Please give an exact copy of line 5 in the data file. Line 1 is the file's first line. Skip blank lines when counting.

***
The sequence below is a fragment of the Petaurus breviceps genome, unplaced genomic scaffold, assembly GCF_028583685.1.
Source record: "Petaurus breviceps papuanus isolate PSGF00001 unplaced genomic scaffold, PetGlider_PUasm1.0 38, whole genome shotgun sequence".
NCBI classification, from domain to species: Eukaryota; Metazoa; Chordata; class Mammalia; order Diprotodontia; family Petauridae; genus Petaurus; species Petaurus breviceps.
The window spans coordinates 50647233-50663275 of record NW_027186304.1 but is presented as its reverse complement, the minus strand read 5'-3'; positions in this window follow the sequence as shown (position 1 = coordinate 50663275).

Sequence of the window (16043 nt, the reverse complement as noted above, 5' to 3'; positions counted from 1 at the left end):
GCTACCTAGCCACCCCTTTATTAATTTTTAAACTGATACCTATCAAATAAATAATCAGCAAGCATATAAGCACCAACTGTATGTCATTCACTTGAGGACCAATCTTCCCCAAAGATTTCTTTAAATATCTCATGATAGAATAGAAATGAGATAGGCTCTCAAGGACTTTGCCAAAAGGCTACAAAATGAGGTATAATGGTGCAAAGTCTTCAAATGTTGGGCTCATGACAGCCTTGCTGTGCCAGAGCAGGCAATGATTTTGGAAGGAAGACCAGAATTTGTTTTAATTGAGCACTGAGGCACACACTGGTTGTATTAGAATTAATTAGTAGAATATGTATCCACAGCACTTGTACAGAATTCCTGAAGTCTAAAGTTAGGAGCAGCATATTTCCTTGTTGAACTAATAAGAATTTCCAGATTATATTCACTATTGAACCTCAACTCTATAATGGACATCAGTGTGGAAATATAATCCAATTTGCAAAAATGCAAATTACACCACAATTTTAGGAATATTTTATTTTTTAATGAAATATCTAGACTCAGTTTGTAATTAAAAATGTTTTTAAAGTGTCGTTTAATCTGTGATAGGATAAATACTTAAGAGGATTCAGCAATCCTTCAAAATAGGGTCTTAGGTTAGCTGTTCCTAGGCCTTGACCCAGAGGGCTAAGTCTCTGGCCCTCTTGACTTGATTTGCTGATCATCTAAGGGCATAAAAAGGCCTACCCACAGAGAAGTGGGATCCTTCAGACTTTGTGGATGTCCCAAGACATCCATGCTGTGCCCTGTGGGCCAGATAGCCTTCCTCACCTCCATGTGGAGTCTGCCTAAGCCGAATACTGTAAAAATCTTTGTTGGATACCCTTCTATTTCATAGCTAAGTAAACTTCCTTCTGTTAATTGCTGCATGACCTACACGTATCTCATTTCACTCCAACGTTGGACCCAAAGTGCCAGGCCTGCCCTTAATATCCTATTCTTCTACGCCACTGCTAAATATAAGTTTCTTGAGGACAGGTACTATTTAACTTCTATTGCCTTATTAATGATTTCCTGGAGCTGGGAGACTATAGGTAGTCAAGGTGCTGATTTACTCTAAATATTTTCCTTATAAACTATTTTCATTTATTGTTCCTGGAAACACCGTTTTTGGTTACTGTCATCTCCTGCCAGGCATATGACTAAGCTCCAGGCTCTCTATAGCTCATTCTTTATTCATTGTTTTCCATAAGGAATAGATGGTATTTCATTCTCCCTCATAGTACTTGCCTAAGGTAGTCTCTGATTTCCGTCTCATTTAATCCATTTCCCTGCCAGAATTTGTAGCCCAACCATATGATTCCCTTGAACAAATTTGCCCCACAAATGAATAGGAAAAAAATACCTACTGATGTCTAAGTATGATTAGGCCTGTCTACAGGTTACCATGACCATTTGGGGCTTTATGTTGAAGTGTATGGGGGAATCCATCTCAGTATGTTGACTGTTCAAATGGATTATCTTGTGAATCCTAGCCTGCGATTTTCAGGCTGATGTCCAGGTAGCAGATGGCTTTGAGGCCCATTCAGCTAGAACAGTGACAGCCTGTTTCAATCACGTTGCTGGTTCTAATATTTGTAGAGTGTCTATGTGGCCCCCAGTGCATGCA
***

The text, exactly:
Sequence of the window (16043 nt, the reverse complement as noted above, 5' to 3'; positions counted from 1 at the left end):